Jonathan Pryce and Rakie Ayola meet cutely in their cabin, thrown together by a booking error. It is the premise for a screwball comedy, but it is soon clear that screwball is not one of the shots in Winterson's repertoire - she is too busy arranging brightly-coloured balls into pretty patterns. Pryce plays Duncan Stewart, a forger who may also have forged himself, while Ayola plays Gabriel Angel ("tighten that gag, nurse. I can still hear the moans"), a young girl who dreams of learning to fly, like her beloved grandfather. In the next cabin are Doctor Angela Bead and her companion Gwendoline Quim ("tighter, goddamn it, tighter!"), two returning missionaries. John Hurt prowls around as nemesis, in the shape of an art historian who has unfinished business with Duncan: matters of murder and the forgery of a Titian. There is much talk of truth and flight, art and life, and enough gravid symbolism to sink a battle-cruiser.
But while flight is the sustaining theme, the film never soars. The characterisation is Cluedo with pretensions, and the dialogue suspends the actors in that ungainly, undignified dangle which you associate with stage flying, the wires robbing them of all powers of independent movement. There are a couple of moments when characters manage to get their feet to the floor, when some sense of real weight returns to the story - as in a radiant scene when the two missionaries cautiously declare their mutual love after 32 years of decorous containment (beautifully acted by Vanessa Redgrave and Dorothy Tutin). But, for the most part, these people are simply Winterson's puppets, jerked around by the symbolic demands of the plot.
Beeban Kidron's direction appears to be a kind of surrender, dutifully sup- plying visual equivalents for Winterson's sterile symmetries but despairing of any greater vivacity. It would have been impossible, anyway, such is the pomp of the story's advancement - everything unrolls at the same stately pace, a religious procession bearing the reliquaries of Winterson's prose. It's as though the author thinks every word is infinitely precious. She's right, though perhaps not in the way she imagines.
The physicist Niels Bohr once snapped at Einstein: "You are not thinking. You are merely being logical". The same charge could be levelled against Enoch Powell, the subject of Odd Man Out (Sat BBC2), an engrossing profile by Michael Cockerell. Old age has transformed Powell into Blakey from On The Buses, but a Blakey possessed of fearsome clarity of mind and economy of expression. "I was not satisfactory," Powell said flatly, explaining what had gone wrong with his first love affair. His conversation throughout was uncannily grammatical, issuing as a string of philosophical premises or textbook sentences.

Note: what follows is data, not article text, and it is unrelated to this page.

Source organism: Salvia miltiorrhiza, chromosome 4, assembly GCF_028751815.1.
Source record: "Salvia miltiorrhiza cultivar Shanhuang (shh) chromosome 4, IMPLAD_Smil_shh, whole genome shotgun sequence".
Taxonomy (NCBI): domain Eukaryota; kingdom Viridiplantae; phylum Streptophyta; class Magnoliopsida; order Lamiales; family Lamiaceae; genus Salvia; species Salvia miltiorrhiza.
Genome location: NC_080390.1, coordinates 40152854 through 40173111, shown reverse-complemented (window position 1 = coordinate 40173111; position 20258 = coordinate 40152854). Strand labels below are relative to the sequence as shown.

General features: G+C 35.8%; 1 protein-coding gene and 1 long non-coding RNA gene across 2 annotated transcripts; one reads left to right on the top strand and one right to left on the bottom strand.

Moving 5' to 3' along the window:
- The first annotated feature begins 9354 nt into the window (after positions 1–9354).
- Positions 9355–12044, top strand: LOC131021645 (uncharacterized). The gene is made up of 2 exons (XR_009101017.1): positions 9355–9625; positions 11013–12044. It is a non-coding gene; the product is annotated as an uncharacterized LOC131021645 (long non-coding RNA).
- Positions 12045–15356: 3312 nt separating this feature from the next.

Cockerell had wonderful material with which to evoke the icy blaze of his life, including a photograph of Enoch in the bath, eyes staring wildly, and an interview with Mrs Thatcher in which she recalled Enoch's physical charisma in Cabinet. So that's where she got the eyeballs from, you realised.
The mystery of how such a fastidious intellect could bring itself to dabble in the gutter of racial hatred remained unsolved, but you were given clues. This was a tragedy of intellectual vanity, it seems, the story of a man who could not change his mind because he simply couldn't bring himself to believe that such an exquisite machine might have malfunctioned in the first place.
TV reviewGrace Dent: Jimmy McGovern's new drama sheds light on sex slavery in the colonies
Eurovision 2015Australian Idol winner unveiled as representative Down Under
Arts & Ents blogs
- 1 What happens to your body when you give up sugar?
- 2 Tourist films plane's descent just metres above packed Caribbean beach
- 3 World Book Day: Boy 'excluded' from school after dressing up as Fifty Shades' Christian Grey
- 4 Have sex with your iPad thanks to the new sex toy no-one asked for
- 5 GamerGate: developer Tim Schafer provokes rage with joke about online gaming activists at industry awards
Fifty Shades of Grey banned by Indian censors despite sex scenes being edited out
The 9 rules every Wile E. Coyote and Road Runner cartoon had to follow are wonderfully pedantic
Toy Story 4: Pixar promises a romcom storyline 'separate' from the much-loved trilogy
India's Daughter: BBC Four documentary provokes outrage on Twitter
Fifty Shades of Grey movie shows first sex scene 'after 40 minutes'
Nearly 100,000 of Britain's poorest children go hungry after parents' benefits are cut
Durham Free School: 'Creationism taught at' free school facing closure
End of the licence fee: BBC to back radical overhaul of how it is funded
Elif Shafak: Turkish author warns against rise of British nationalism
Ex-head of MI6: 'We shouldn't kid ourselves that Russia is on a path to democracy'
Most people think legal tax avoidance is just as wrong as illegal tax evasion, poll suggests